Apolonides was charged with only one incident, though. It took place on May 13 of this year, on East 65th Street in Manhattan, outside the headquarters of the Jewish Guild for the Blind. That will allow prosecutors to pursue a charge of aggravated harassment as a hate crime, a misdemeanor, on the assumption that he deliberately targeted the institution because of religion, a violation of New York State’s 2000 Hate Crimes Act. The other incidents are not illegal because they could not be considered incitement to cause harm. “For the most part it’s an act that’s protected under the First Amendment,” said Osgood. Manhattan District Attorney Cyrus Vance Jr.’s hate crimes prosecution unit is still looking into the case, but a spokesperson declined to comment. If convicted, Apolonides faces one year in jail and a $10,000 fine. He has not yet entered a plea in the case. Apolonides has insisted he has nothing against Jews and told police he doesn’t know why he dropped the fliers.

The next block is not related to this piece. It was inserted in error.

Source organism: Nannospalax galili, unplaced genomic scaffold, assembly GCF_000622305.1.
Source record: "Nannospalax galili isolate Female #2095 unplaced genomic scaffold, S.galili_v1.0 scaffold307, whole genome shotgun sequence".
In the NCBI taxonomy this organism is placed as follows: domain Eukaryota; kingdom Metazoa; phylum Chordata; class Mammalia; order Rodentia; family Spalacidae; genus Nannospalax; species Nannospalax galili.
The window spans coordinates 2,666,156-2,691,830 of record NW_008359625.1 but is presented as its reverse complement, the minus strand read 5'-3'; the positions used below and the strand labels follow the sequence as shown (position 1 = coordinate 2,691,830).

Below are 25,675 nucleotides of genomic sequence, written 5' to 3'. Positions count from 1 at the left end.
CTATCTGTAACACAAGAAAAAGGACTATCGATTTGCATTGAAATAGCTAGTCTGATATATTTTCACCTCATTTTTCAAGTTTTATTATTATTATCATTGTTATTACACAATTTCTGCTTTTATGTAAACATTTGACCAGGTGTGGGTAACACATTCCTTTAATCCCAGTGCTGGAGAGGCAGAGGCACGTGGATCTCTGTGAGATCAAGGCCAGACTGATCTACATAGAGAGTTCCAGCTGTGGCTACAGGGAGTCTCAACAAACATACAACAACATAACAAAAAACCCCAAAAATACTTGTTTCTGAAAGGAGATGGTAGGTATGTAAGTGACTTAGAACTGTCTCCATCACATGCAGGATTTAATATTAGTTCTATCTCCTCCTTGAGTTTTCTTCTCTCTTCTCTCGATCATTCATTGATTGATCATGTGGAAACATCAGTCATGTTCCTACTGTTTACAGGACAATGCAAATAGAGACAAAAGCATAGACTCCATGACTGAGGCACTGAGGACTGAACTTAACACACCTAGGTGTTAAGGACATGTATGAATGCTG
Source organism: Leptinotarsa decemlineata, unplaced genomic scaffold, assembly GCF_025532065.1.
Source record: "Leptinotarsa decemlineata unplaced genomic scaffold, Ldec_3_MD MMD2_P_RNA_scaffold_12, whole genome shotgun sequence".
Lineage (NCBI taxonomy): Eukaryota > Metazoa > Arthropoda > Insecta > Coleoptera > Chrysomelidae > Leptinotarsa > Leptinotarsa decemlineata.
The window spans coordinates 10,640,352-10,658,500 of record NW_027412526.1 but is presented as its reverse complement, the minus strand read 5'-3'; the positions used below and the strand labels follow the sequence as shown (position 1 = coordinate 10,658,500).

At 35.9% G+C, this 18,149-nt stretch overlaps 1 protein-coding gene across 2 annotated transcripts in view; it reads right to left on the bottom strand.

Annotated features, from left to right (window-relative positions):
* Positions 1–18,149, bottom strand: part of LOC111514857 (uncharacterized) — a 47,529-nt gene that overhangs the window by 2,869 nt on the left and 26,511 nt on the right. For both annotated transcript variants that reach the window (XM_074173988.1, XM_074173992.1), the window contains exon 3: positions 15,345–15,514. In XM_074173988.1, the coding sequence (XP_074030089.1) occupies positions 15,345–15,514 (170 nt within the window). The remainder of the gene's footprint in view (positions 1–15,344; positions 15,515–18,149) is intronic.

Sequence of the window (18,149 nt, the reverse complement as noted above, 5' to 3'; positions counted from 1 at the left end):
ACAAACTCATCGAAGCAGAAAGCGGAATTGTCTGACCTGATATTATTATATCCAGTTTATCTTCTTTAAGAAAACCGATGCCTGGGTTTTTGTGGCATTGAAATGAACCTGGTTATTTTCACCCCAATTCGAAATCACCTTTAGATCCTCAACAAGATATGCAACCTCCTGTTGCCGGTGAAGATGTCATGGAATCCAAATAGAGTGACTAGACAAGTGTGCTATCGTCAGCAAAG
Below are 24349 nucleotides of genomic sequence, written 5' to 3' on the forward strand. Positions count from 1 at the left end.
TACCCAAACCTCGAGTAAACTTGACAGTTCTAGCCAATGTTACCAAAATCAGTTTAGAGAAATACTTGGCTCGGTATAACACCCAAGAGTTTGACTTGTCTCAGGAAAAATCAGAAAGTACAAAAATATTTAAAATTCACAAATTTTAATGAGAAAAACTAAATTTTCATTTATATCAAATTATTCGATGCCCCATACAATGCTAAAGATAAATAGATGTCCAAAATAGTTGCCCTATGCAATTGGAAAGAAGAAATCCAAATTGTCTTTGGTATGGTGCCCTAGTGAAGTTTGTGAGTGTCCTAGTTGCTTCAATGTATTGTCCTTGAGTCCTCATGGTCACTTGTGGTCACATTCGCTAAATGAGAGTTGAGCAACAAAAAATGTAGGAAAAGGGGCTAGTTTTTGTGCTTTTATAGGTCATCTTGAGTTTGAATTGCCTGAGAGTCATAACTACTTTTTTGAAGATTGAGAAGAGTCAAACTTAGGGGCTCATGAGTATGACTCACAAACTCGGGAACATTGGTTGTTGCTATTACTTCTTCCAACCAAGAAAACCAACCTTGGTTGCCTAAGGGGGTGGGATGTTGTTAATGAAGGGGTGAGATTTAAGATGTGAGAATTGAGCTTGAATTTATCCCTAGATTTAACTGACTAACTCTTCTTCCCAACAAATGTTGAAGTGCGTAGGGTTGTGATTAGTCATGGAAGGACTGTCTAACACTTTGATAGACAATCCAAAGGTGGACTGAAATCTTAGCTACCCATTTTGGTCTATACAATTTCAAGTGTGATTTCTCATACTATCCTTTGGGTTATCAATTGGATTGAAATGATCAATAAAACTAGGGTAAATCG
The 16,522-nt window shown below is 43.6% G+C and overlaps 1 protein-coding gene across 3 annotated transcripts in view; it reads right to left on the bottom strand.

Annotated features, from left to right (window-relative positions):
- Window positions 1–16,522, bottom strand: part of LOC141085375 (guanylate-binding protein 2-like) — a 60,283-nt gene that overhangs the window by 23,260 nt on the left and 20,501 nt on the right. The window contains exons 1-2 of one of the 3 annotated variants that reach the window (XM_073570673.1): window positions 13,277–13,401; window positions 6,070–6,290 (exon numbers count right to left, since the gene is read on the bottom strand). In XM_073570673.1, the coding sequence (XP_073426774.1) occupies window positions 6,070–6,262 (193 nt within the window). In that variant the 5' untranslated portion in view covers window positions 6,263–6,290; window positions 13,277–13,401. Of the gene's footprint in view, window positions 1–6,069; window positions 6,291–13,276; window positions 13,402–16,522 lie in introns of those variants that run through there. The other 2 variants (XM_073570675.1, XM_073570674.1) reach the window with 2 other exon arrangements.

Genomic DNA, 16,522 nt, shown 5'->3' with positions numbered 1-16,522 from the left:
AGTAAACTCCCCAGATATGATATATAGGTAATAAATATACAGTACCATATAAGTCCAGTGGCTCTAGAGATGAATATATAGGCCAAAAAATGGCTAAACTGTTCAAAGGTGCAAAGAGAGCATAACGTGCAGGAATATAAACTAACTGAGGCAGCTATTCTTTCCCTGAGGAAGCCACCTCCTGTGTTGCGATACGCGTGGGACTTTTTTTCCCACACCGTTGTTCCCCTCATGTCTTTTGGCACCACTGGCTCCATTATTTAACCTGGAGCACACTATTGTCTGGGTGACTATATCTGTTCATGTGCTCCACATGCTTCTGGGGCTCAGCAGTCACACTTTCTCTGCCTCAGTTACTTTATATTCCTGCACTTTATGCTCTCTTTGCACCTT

The Anti-Defamation League is less convinced of his ambiguity. “While the motive for this anti-Semitic leafleting spree remains unclear, there can be no doubt that this was a crime motivated by hate, and that the intent here was to spread fear through the New York City metropolitan area,” said Jeffrey M. Parker and Ron Meier of the ADL’s New York Region in a statement. Osgood said the task force’s top priority in catching the person responsible for the fliers was to determine the threat level. “Our concern was he would take it to the next, higher level,” he said. But asked if Apolonides was dangerous, Osgood said, “I would have to say no if I’m going to be honest with you. Doing this for eight years, there’s never been a case like this. What human being does this? “Our goal was to find him and if he’s not a criminal, at least identify him and tell him, ‘Hey, you’ve got to stop this. This is troublesome to many people.’ ” Mowad said Apolonides, whose father also worked for the company, has been fired from XYZ because he “used our voucher for an illegal issue and involved us. He is out of here.” Mowad said he was disturbed by the incident. “It makes me scared. If a quiet person like that who has a family and a kid can do this, I am afraid of my neighbor.” If Apolonides is convicted, Mowad has a recommendation for the judge: “His punishment should be probation, where he visits every day the Holocaust Museum to see by his own eye how much people suffer for what they believe, and not for what they did.”